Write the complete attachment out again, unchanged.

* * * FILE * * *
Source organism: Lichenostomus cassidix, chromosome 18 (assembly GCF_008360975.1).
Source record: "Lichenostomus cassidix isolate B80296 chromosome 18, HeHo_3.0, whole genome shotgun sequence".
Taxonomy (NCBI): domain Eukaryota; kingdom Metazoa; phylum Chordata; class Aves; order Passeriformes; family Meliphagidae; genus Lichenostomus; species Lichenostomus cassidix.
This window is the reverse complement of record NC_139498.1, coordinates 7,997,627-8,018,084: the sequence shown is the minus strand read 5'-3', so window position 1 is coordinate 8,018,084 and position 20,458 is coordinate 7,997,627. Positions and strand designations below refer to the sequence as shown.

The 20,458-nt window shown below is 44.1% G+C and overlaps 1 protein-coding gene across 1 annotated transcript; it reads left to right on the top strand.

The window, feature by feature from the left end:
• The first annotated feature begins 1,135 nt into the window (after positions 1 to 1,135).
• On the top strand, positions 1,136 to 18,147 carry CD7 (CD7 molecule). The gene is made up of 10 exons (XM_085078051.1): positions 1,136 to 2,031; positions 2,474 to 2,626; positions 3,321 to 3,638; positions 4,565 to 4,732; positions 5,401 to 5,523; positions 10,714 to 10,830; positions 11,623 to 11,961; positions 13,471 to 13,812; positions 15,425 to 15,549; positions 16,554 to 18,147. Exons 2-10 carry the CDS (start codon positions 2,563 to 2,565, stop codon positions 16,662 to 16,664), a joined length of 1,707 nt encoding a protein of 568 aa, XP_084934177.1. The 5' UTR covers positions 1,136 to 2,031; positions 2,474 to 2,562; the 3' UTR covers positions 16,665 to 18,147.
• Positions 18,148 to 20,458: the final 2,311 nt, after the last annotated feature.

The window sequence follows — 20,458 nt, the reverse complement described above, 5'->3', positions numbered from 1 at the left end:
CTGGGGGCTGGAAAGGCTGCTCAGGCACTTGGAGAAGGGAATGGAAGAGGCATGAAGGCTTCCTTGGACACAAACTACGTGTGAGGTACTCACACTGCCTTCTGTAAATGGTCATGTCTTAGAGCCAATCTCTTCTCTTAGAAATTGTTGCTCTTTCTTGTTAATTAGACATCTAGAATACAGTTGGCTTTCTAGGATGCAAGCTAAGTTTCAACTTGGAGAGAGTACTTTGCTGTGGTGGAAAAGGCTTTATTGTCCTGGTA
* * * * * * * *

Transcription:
Source organism: Lichenostomus cassidix, chromosome 18 (assembly GCF_008360975.1).
Source record: "Lichenostomus cassidix isolate B80296 chromosome 18, HeHo_3.0, whole genome shotgun sequence".
Taxonomy (NCBI): domain Eukaryota; kingdom Metazoa; phylum Chordata; class Aves; order Passeriformes; family Meliphagidae; genus Lichenostomus; species Lichenostomus cassidix.
This window is the reverse complement of record NC_139498.1, coordinates 7,997,627-8,018,084: the sequence shown is the minus strand read 5'-3', so window position 1 is coordinate 8,018,084 and position 20,458 is coordinate 7,997,627. Positions and strand designations below refer to the sequence as shown.

The 20,458-nt window shown below is 44.1% G+C and overlaps 1 protein-coding gene across 1 annotated transcript; it reads left to right on the top strand.

The window, feature by feature from the left end:
• The first annotated feature begins 1,135 nt into the window (after positions 1 to 1,135).
• On the top strand, positions 1,136 to 18,147 carry CD7 (CD7 molecule). The gene is made up of 10 exons (XM_085078051.1): positions 1,136 to 2,031; positions 2,474 to 2,626; positions 3,321 to 3,638; positions 4,565 to 4,732; positions 5,401 to 5,523; positions 10,714 to 10,830; positions 11,623 to 11,961; positions 13,471 to 13,812; positions 15,425 to 15,549; positions 16,554 to 18,147. Exons 2-10 carry the CDS (start codon positions 2,563 to 2,565, stop codon positions 16,662 to 16,664), a joined length of 1,707 nt encoding a protein of 568 aa, XP_084934177.1. The 5' UTR covers positions 1,136 to 2,031; positions 2,474 to 2,562; the 3' UTR covers positions 16,665 to 18,147.
• Positions 18,148 to 20,458: the final 2,311 nt, after the last annotated feature.

The window sequence follows — 20,458 nt, the reverse complement described above, 5'->3', positions numbered from 1 at the left end:
CTGGGGGCTGGAAAGGCTGCTCAGGCACTTGGAGAAGGGAATGGAAGAGGCATGAAGGCTTCCTTGGACACAAACTACGTGTGAGGTACTCACACTGCCTTCTGTAAATGGTCATGTCTTAGAGCCAATCTCTTCTCTTAGAAATTGTTGCTCTTTCTTGTTAATTAGACATCTAGAATACAGTTGGCTTTCTAGGATGCAAGCTAAGTTTCAACTTGGAGAGAGTACTTTGCTGTGGTGGAAAAGGCTTTATTGTCCTGGTA